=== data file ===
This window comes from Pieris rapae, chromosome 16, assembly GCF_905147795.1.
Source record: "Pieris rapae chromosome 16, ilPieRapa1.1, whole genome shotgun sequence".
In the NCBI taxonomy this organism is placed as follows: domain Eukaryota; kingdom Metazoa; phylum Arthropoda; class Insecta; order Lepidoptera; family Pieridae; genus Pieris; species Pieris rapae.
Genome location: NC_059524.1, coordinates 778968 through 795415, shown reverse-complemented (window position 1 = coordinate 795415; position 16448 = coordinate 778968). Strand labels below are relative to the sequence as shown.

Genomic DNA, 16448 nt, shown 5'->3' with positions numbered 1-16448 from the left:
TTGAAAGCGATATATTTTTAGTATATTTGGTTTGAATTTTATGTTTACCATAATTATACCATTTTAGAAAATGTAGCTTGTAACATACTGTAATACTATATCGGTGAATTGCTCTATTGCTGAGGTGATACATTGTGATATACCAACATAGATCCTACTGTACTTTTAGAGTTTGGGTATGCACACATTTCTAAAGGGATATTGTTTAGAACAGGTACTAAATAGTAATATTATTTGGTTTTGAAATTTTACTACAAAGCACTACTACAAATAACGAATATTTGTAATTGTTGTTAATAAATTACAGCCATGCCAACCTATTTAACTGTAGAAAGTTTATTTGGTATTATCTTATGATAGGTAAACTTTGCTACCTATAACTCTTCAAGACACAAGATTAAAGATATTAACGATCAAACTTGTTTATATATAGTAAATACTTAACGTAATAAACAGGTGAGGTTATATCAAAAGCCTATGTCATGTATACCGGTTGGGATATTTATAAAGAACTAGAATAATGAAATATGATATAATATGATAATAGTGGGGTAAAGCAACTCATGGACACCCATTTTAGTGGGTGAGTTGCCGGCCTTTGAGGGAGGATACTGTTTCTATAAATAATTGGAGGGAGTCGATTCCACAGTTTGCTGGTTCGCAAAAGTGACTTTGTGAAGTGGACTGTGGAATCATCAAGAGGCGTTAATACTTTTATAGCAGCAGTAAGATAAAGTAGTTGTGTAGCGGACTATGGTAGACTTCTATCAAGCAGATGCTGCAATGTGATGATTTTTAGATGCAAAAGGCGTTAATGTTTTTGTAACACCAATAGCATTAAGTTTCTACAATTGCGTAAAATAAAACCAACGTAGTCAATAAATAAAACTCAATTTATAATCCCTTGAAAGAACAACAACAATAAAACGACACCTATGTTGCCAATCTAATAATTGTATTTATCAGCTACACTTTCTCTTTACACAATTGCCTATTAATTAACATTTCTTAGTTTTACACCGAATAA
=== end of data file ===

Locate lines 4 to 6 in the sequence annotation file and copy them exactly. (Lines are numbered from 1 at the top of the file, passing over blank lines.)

Genome location: NC_059524.1, coordinates 778968 through 795415, shown reverse-complemented (window position 1 = coordinate 795415; position 16448 = coordinate 778968). Strand labels below are relative to the sequence as shown.

Genomic DNA, 16448 nt, shown 5'->3' with positions numbered 1-16448 from the left:
TTGAAAGCGATATATTTTTAGTATATTTGGTTTGAATTTTATGTTTACCATAATTATACCATTTTAGAAAATGTAGCTTGTAACATACTGTAATACTATATCGGTGAATTGCTCTATTGCTGAGGTGATACATTGTGATATACCAACATAGATCCTACTGTACTTTTAGAGTTTGGGTATGCACACATTTCTAAAGGGATATTGTTTAGAACAGGTACTAAATAGTAATATTATTTGGTTTTGAAATTTTACTACAAAGCACTACTACAAATAACGAATATTTGTAATTGTTGTTAATAAATTACAGCCATGCCAACCTATTTAACTGTAGAAAGTTTATTTGGTATTATCTTATGATAGGTAAACTTTGCTACCTATAACTCTTCAAGACACAAGATTAAAGATATTAACGATCAAACTTGTTTATATATAGTAAATACTTAACGTAATAAACAGGTGAGGTTATATCAAAAGCCTATGTCATGTATACCGGTTGGGATATTTATAAAGAACTAGAATAATGAAATATGATATAATATGATAATAGTGGGGTAAAGCAACTCATGGACACCCATTTTAGTGGGTGAGTTGCCGGCCTTTGAGGGAGGATACTGTTTCTATAAATAATTGGAGGGAGTCGATTCCACAGTTTGCTGGTTCGCAAAAGTGACTTTGTGAAGTGGACTGTGGAATCATCAAGAGGCGTTAATACTTTTATAGCAGCAGTAAGATAAAGTAGTTGTGTAGCGGACTATGGTAGACTTCTATCAAGCAGATGCTGCAATGTGATGATTTTTAGATGCAAAAGGCGTTAATGTTTTTGTAACACCAATAGCATTAAGTTTCTACAATTGCGTAAAATAAAACCAACGTAGTCAATAAATAAAACTCAATTTATAATCCCTTGAAAGAACAACAACAATAAAACGACACCTATGTTGCCAATCTAATAATTGTATTTATCAGCTACACTTTCTCTTTACACAATTGCCTATTAATTAACATTTCTTAGTTTTACACCGAATAA